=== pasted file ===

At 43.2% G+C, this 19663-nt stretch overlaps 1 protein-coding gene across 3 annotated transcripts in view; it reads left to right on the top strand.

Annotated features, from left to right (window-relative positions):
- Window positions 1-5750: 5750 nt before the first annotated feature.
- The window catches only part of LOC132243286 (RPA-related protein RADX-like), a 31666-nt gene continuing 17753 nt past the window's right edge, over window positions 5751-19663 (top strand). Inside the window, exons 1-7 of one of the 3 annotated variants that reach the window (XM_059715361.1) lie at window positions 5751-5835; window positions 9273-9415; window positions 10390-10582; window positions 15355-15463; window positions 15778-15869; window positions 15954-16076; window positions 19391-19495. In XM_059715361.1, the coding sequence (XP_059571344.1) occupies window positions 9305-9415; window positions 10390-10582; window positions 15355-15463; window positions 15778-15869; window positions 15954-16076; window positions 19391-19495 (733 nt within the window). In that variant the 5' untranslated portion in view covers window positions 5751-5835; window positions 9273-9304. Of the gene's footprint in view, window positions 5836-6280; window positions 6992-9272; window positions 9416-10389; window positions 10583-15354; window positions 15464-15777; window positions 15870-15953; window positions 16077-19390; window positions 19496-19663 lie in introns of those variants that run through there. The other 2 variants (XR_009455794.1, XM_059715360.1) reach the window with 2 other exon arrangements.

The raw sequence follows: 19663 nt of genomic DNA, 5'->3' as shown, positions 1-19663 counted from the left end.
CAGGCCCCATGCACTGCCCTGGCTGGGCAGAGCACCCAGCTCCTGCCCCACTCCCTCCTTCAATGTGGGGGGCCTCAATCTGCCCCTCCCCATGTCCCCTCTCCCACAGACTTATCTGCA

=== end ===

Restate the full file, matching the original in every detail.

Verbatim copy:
At 43.2% G+C, this 19663-nt stretch overlaps 1 protein-coding gene across 3 annotated transcripts in view; it reads left to right on the top strand.

Annotated features, from left to right (window-relative positions):
- Window positions 1-5750: 5750 nt before the first annotated feature.
- The window catches only part of LOC132243286 (RPA-related protein RADX-like), a 31666-nt gene continuing 17753 nt past the window's right edge, over window positions 5751-19663 (top strand). Inside the window, exons 1-7 of one of the 3 annotated variants that reach the window (XM_059715361.1) lie at window positions 5751-5835; window positions 9273-9415; window positions 10390-10582; window positions 15355-15463; window positions 15778-15869; window positions 15954-16076; window positions 19391-19495. In XM_059715361.1, the coding sequence (XP_059571344.1) occupies window positions 9305-9415; window positions 10390-10582; window positions 15355-15463; window positions 15778-15869; window positions 15954-16076; window positions 19391-19495 (733 nt within the window). In that variant the 5' untranslated portion in view covers window positions 5751-5835; window positions 9273-9304. Of the gene's footprint in view, window positions 5836-6280; window positions 6992-9272; window positions 9416-10389; window positions 10583-15354; window positions 15464-15777; window positions 15870-15953; window positions 16077-19390; window positions 19496-19663 lie in introns of those variants that run through there. The other 2 variants (XR_009455794.1, XM_059715360.1) reach the window with 2 other exon arrangements.

The raw sequence follows: 19663 nt of genomic DNA, 5'->3' as shown, positions 1-19663 counted from the left end.
CAGGCCCCATGCACTGCCCTGGCTGGGCAGAGCACCCAGCTCCTGCCCCACTCCCTCCTTCAATGTGGGGGGCCTCAATCTGCCCCTCCCCATGTCCCCTCTCCCACAGACTTATCTGCA